No Ordinary Graduation

By many accounts, the future seems uncertain for the Jewish People. Anti-Semitism is on the rise, Iran’s nuclear ambitions continue and here in the United States, we face an unprecedented polarized political environment that threatens the stability of the U.S. – Israel relationship. Despite these worrisome trends, there are some extraordinary moments worth celebrating.

This past Sunday, 1,200 people experienced one such moment as Yeshiva University celebrated its triennial Chag HaSemikhah. The Chag HaSemikhah, loosely translated as “festival of ordination,” is a graduation ceremony for rabbis. This year’s graduation included over 130 men of all ages from countries throughout the world. The Hebrew word semikhah literally means to lean; it is used in the context of rabbinic ordination because in ancient times a teacher would lean his hands on his student’s head to symbolize that the student is now permitted to serve as a rabbi.

It would be a mistake to equate the Chag HaSemikhah with an ordinary graduation, where students celebrate the completion of their required studies. The Chag HaSemikhah is a far more profound milestone.

The full depth of the experience is only appreciated when noting the two instances in the Torah where semikhah is given. In the beginning of the book of Numbers, at the time of the inauguration of the Tabernacle, the Jewish People are told to place their hands on the heads of the Levites. Additionally, at the end of Moses’s life, G-d instructs Moses to place his hands on Joshua.

Rabbi Samson Raphael Hirsch notes that in both instances there are two dimensions to the ceremony. The Jewish People and Moses are both granting. In the former, the Jewish People are granting permission to the Levites to serve in their stead in the Tabernacle. In the latter episode, Moses is granting permission to Joshua to take over as the leader.

However, the Jewish People and Moses are also gaining. The Jewish People are gaining skilled representatives who will serve as their proxy in G-d’s sanctuary. Moses is gaining a successor who will carry on his legacy.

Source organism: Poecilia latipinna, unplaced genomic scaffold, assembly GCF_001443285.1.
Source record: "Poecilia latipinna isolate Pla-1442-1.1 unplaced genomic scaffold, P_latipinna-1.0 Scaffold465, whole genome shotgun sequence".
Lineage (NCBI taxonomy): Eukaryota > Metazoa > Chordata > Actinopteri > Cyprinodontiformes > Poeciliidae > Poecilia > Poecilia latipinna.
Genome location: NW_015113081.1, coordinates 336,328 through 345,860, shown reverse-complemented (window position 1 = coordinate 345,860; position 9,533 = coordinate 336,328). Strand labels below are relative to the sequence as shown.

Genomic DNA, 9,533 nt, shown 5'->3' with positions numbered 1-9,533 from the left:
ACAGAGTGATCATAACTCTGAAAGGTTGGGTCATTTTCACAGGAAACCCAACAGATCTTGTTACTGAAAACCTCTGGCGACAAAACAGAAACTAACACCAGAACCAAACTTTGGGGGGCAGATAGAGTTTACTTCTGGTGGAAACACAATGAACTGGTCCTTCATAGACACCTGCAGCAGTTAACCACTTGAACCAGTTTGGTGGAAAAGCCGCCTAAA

These two aspects embedded in semikhah were powerfully present in the Yeshiva University’s Lamport Auditorium this past . At the ceremony, seated at the dais, were the revered leaders of our generation; giants of Torah who have served the Jewish community with dedication and distinction for decades. Our venerated rabbinic leaders officially granted permission to a new generation of budding leaders to rule on matters of Jewish law ranging from the detailed laws of kashrut to the complex laws of family purity. There was a real sense of awe and reverence as our Torah leaders affixed the next chain in the link of the Mesorah, our holy tradition.

However, there was another palpable feeling in the room as well: that of excitement. Everyone in attendance understood that the Jewish People were now gaining a new generation of rabbinic leaders who are uniquely positioned to engage 21st century Jewry. Among the 130 new rabbis were young men serving as campus rabbis at some of the most elite universities in the country. Other graduates already serve as leaders in their respective congregations throughout the world, while others continue to study in the great halls of the Beit Midrash (Torah study halls).

The thread that weaves each graduate together is an unwavering commitment to the values and traditions that have been transmitted from teacher to student; a chain that has been unbroken since Moses, as well as a passion to leave a unique imprint on the ever evolving saga of Jewish history.

The Chag HaSemikhah is both humbling and electrifying; overwhelming yet empowering. It is a moment that is cause for real celebration; a moment of strength and pride during these times of great uncertainty.

 

 

About the Author
Rabbi Zev Goldberg is the rabbi at Young Israel of Fort Lee in Fort Lee, NJ.
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